There are three approaches we’ll discuss here to achieve this:
- Using your reverb plugin’s integrated EQ;
- Parallel processing;
- Altering decay times via frequency ranges.
Using a reverb’s built-in EQ
Applying reverb correctly when mixing bass can involve using your reverb plugin’s EQ feature.
Many reverbs include an integrated EQ on the input, and you can use this to determine which frequencies the EQ will apply to.
You’ll want to cut the sub-bass to avoid muddiness. Optionally, you can remove the high frequencies, too, if the reverb adds harshness by accentuating them.
Reverb and parallel processing
An alternative approach to taming your reverb is parallel processing.
How to use parallel processing on a reverb?
Create an auxiliary channel, drop in your EQ as the first in the chain in the aux channel, then reverb, set the reverb mix to 100%, and send the dry instrument to the reverb.
You can then adjust how wet or dry you want the reverb to be via the send level (or aux fader).
This approach allows you to process the dry and reverb tracks separately and use the auxiliary channel to process multiple instruments, simplifying your workflow.
Parallel processing is also a common approach for using reverb on other instruments for the same reasons.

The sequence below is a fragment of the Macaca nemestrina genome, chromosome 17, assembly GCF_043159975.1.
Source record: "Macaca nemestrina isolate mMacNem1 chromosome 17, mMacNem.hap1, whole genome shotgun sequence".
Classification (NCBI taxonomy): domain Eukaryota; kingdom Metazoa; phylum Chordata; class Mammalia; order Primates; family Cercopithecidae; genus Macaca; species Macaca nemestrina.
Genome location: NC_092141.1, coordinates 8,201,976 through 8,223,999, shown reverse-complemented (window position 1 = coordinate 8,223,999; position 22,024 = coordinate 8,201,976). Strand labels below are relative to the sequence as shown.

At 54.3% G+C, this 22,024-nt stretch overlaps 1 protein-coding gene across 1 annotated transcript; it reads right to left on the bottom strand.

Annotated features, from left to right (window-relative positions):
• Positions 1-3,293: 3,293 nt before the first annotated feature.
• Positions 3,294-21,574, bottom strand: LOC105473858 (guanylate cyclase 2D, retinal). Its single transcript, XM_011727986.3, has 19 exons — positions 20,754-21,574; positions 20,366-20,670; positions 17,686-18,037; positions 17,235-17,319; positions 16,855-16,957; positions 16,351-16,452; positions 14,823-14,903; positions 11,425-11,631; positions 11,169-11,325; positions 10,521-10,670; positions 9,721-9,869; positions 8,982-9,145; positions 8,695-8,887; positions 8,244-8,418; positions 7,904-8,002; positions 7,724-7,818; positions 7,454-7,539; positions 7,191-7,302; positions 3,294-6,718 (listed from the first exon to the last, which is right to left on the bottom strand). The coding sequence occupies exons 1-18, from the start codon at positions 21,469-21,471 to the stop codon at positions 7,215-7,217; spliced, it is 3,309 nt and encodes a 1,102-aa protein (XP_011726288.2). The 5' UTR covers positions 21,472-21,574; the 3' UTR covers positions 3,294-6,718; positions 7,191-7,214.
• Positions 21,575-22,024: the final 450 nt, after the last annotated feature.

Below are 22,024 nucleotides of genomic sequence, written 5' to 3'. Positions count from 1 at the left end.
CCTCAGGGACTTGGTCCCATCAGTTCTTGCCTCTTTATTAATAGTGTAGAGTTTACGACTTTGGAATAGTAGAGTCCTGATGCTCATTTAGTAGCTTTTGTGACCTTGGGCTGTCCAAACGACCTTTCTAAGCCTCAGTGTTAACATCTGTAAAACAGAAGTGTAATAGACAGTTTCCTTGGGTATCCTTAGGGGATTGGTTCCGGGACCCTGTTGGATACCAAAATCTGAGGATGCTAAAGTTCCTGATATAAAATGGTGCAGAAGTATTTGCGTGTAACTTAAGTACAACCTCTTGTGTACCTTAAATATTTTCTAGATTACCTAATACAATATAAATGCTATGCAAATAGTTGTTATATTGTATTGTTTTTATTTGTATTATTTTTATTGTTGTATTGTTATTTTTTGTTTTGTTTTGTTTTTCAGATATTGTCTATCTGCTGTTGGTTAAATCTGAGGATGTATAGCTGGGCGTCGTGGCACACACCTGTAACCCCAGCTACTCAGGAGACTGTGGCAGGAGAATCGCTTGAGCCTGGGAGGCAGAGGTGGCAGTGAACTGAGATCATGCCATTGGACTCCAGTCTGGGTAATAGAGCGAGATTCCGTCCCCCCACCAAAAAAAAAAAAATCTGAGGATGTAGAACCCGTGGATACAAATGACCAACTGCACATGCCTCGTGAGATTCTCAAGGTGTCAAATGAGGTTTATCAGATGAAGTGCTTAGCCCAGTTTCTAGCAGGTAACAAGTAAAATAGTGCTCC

Adjusting the reverb decay time
Some reverbs also have parameters to alter the decay time of different frequencies. You can use this feature to clean up low frequencies with shorter decay times while gaining the benefits of reverb on the higher frequencies with longer decays.
This technique works even if your reverb plugin doesn’t let you control the decay for different frequency ranges independently. Use a shorter decay on bass instruments to remove the excess muddiness, and use a separate high-passed reverb to add more space.
#4 The power of reverb pre-delay
One of the great tips for better reverb is using pre-delay.
A dry instrument is punchy and immediately sticks out to our ears. On the other hand, a wet instrument can glue in the mix better, with a pleasant color and spatial dimension to it.
What if we want the best of both worlds? The answer is pre-delay.
This parameter delays the entry of the reverb onto the signal by a set amount of milliseconds (ms) and can be found in your reverb settings.
Why does reverb pre-delay matter?
If you give the listener a dry signal of your vocal briefly, it’ll really pop into their ears and make them notice it. Then after the pre-delay ends, the reverb will engage, and the part will take on the pleasant qualities of the reverb.
40ms is a good starting point, with 10ms to 80ms being a good ballpark range for fine-tuning your reverb pre-delay.
#5 Monitoring matters
When considering how to use reverb, be aware that the sound source can alter our perception of reverb. Mixing with headphones can make the reverb sound more pronounced to our ears, as the difference between wet and dry is very stark in a closed environment.
However, when you mix with studio monitors, you’ll get some natural reverberation from the room. When you add reverb in your DAW, the difference won’t sound as obvious. With untreated rooms, this effect is ever stronger.
Therefore if you rely too heavily on headphones, you might create dry-sounding mixes and vice versa.
Return to our music mixing guide for more information about audio mixing.